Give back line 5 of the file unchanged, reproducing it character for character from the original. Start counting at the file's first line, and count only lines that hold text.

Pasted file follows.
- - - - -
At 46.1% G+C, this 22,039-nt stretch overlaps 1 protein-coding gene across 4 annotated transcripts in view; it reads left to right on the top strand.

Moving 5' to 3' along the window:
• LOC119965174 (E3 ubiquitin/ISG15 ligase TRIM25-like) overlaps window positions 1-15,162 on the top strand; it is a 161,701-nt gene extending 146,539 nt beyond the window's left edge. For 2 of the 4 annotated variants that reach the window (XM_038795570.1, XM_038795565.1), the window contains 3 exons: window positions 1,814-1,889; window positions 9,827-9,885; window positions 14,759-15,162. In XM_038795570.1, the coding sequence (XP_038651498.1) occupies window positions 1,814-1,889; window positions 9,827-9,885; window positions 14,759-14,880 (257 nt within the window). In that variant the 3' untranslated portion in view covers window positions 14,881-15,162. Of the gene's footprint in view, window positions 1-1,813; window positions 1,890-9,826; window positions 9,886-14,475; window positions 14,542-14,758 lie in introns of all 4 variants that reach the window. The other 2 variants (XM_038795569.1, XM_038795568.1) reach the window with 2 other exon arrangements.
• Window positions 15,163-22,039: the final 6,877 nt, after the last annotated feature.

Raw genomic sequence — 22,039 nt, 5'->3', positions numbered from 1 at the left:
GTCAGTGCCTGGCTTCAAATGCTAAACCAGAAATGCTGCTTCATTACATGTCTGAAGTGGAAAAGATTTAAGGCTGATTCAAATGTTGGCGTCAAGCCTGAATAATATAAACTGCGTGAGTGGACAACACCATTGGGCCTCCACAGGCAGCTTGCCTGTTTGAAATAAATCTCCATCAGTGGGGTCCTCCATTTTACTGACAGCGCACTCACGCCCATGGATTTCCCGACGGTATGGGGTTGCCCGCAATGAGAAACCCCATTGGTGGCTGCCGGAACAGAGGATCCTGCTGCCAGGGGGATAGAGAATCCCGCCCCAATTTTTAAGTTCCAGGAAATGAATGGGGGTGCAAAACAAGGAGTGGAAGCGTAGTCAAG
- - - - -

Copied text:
Raw genomic sequence — 22,039 nt, 5'->3', positions numbered from 1 at the left: